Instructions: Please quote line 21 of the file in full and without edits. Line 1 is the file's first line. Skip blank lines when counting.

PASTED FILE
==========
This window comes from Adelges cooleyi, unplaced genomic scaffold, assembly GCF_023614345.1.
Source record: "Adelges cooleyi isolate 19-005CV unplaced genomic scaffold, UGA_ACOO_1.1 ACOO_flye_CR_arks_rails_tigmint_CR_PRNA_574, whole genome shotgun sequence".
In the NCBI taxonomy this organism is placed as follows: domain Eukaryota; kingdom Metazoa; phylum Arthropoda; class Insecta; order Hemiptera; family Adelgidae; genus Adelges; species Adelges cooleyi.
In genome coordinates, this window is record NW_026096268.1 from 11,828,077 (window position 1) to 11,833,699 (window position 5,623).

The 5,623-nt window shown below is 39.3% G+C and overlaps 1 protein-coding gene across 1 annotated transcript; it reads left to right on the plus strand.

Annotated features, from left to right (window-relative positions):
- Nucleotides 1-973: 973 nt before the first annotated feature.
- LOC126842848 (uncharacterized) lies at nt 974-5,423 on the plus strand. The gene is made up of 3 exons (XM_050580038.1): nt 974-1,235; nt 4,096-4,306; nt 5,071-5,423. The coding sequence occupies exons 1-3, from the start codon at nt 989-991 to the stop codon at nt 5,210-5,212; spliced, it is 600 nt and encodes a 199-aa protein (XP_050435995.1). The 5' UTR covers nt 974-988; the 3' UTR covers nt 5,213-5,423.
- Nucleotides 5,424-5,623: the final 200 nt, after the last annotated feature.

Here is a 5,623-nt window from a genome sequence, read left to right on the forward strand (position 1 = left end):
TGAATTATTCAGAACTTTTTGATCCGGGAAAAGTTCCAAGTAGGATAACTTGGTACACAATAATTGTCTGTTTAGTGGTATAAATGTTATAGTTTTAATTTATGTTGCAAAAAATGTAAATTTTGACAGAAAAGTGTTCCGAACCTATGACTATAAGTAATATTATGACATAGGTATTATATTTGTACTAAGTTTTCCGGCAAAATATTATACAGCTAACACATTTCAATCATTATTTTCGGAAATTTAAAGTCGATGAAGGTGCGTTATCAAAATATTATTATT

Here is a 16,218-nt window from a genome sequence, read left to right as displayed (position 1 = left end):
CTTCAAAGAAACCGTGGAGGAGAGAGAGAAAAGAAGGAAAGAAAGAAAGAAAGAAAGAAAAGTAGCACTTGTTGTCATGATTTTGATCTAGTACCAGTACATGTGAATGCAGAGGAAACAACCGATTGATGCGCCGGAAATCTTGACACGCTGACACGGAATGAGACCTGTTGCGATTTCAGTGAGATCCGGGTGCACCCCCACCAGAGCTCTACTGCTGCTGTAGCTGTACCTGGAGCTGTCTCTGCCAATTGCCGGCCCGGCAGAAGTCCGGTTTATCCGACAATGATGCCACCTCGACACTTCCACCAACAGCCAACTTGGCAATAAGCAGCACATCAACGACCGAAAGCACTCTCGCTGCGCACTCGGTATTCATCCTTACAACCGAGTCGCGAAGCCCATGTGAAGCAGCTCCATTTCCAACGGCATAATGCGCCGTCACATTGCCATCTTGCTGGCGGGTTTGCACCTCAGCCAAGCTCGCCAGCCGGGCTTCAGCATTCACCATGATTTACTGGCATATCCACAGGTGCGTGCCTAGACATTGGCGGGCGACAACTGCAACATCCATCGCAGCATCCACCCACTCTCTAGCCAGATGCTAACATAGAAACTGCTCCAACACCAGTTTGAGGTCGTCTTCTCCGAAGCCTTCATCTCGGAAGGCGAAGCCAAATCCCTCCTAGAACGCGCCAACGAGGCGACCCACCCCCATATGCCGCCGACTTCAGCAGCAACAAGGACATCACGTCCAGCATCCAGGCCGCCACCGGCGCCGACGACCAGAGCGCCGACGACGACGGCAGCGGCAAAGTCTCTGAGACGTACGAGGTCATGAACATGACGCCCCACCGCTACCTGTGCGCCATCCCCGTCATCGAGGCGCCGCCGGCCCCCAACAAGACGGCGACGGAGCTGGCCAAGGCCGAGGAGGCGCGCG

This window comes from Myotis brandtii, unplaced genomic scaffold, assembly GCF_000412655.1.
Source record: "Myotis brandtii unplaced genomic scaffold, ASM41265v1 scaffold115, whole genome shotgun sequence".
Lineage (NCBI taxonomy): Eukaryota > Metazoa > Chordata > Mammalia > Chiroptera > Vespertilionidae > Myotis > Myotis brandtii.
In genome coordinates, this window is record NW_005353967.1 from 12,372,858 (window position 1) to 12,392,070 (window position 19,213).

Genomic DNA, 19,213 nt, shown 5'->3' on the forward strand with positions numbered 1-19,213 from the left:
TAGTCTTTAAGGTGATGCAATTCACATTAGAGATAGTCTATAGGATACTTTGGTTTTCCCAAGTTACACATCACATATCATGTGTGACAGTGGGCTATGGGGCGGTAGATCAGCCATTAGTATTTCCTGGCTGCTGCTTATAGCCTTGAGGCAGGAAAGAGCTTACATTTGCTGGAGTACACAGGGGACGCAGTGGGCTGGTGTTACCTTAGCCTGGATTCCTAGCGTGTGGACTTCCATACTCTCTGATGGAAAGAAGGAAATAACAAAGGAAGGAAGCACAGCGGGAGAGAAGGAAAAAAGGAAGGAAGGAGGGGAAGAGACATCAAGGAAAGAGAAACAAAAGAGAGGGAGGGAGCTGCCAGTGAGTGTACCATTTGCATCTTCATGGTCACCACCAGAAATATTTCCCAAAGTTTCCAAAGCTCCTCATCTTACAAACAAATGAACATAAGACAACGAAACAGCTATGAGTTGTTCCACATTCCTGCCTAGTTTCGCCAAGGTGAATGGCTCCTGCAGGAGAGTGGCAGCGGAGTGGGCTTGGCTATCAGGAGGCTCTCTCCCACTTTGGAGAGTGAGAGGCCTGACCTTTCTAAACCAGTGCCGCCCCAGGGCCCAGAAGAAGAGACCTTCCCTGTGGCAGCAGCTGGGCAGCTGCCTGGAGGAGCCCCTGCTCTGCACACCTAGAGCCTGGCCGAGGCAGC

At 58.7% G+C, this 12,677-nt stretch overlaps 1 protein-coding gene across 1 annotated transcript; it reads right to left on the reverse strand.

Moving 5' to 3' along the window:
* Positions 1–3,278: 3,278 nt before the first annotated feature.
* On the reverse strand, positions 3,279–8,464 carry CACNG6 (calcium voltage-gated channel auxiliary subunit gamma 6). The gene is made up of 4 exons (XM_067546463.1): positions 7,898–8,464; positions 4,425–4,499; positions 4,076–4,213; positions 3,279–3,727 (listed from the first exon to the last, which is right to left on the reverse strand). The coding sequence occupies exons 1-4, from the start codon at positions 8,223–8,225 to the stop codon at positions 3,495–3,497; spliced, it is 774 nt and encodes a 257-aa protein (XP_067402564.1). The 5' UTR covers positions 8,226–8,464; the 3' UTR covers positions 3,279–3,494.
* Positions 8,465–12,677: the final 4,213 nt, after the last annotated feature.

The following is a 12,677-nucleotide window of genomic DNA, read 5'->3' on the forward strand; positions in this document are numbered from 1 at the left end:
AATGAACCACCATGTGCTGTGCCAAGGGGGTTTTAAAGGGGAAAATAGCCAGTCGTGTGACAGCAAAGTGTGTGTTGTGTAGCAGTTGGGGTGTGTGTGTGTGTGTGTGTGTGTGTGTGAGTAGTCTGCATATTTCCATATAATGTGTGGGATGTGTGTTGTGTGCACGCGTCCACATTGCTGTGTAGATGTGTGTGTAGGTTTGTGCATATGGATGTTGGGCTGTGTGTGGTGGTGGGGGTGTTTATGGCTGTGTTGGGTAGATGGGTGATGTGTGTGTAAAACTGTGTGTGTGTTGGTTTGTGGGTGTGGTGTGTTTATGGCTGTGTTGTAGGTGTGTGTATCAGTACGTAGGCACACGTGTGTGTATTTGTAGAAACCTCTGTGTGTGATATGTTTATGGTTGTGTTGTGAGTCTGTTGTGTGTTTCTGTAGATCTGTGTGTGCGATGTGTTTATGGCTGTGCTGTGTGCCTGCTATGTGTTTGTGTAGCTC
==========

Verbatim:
Moving 5' to 3' along the window: